Operations baseline guidance for Azure Red Hat OpenShift

Azure Red Hat OpenShift provides highly scalable, fully managed OpenShift clusters on demand. By properly designing your solution with management and monitoring in mind, you can work toward operational excellence and customer success.

Design considerations

Consider the following factors:

  • Review the Azure Red Hat OpenShift responsibility matrix to understand how responsibilities for clusters are shared between Microsoft, Red Hat, and customers.
  • Be aware of Azure virtual machine limits and supported regions. Ensure there's capacity available to deploy resources.
  • Be aware of ways to isolate workloads logically within a cluster and physically in separate clusters.
  • Be aware of ways to help Kubernetes understand the health of your workloads.
  • Be aware of various virtual machines sizes and the effect of using one or the other.
  • Be aware of ways to monitor and log Azure Red Hat OpenShift to gain insights into the health of your resources and to foresee potential issues. Both the cluster and the applications running on top can generate many events. Use alerts to help differentiate between log entries for historical purposes and entries that require immediate action.
  • Be aware of important system updates and upgrades. Critical patch updates are applied to clusters automatically by Azure Red Hat OpenShift site reliability engineers (SRE). Customers who wish to install patch updates in advance are free to do so.
  • Be aware of resource limitations of the cluster and individual workloads.
  • Be aware of the differences between horizontal pod autoscaler and cluster autoscaling.
  • Review the support lifecycle and understand the version support policy. Azure Red Hat OpenShift only supports the current and previous generally available minor releases of Red Hat OpenShift Container Platform. Support requests require the cluster to be within a supported version.
  • Review cluster configuration requirements to maintain cluster supportability.
  • Review cross-namespace networking to secure traffic within the cluster using network policy.

Design recommendations

  • Azure Red Hat OpenShift has a rich operator ecosystem and should be used to perform and automate operational activities with efficiency and accuracy.
  • Add health probes to your pods to monitor application health. Make sure pods contain livenessProbe and readinessProbe. Use Startup probes to determine the point at which the application has started up.
  • Use virtual machine sizes that are large enough to contain multiple container instances so you get the benefits of increased density, but not so large that your cluster can't handle the workload of a failing node.
  • Regulate cluster functions using admission plug-ins, which are commonly used to enforce security policy, resource limitations, or configuration requirements.
  • Use pod requests and limits to manage the compute resources within a cluster. Pod requests and limits inform the Kubernetes scheduler, which assigns compute resources to a pod. Restrict resource consumption in a project using limit ranges.
  • Optimize the CPU and memory request values, and maximize the efficiency of the cluster resources using vertical pod autoscaler.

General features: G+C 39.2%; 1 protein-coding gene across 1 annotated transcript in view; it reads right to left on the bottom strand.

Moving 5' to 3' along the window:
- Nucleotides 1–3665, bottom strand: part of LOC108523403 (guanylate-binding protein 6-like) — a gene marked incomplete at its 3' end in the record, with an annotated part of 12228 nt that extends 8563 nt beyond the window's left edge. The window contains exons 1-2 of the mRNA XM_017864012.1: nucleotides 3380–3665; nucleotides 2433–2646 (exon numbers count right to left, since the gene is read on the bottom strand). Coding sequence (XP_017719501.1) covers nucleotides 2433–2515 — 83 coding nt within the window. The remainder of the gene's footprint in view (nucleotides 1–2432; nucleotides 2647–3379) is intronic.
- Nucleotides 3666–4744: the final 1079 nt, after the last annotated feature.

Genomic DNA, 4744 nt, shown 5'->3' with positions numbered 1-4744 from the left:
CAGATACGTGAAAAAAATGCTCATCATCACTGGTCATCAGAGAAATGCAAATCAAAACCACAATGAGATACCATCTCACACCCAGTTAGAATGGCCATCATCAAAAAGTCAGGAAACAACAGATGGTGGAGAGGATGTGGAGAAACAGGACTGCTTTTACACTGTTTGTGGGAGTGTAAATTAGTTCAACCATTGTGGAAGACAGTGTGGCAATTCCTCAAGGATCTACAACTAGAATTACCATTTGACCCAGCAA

• The OpenShift web console contains all metrics at the node level. Establish a monitoring process using the inbuilt Prometheus or Container Insights integration.
    • Prometheus comes pre-installed and configured for Azure Red Hat OpenShift 4.x clusters.
    • Container Insights can be enabled by onboarding the cluster to Azure Arc-enabled Kubernetes.
    • OpenShift logging deploys log aggregators, storage, and visualization components.
  • Automate the application delivery process through DevOps practices and CI/CD solutions, such as Pipelines/GitOps provided by OpenShift Container Platform.
  • Define ClusterAutoScaler and MachineAutoScaler to scale machines when your cluster runs out of resources to support more deployments.
  • Deploy machine health checks to automatically repair damaged machines in a machine pool.
  • Scale pods to meet demand using horizontal pod autoscaler.
  • Use an alerting system to provide notifications when things need direct action: Container Insights metric alerts or in-built Alerting UI.

Business continuity and disaster recovery (BCDR)

Your organization needs to design suitable Azure Red Hat OpenShift platform-level capabilities to meet its specific requirements. These application services have requirements related to recovery time objective (RTO) and recovery point objective (RPO). There are multiple considerations to address for disaster recovery. Your first step is to define a service-level agreement (SLA) for your infrastructure and application. Learn about the SLA for Azure Red Hat OpenShift. See the SLA details section for information about monthly uptime calculations.

Design considerations for BCDR

Consider the following factors:

  • The Azure Red Hat OpenShift cluster should use multiple machine sets to provide the minimum level of availability for your application.
  • Set pod requests and limits. Setting these limits lets Kubernetes:
    • Efficiently assign CPU and memory resources to the pods.
    • Have higher container density on a node.
    • Increase reliability with reduced costs because of better use of hardware.
  • Spread nodes across all the available zones for higher availability.
    • Choose a region that supports Availability Zones.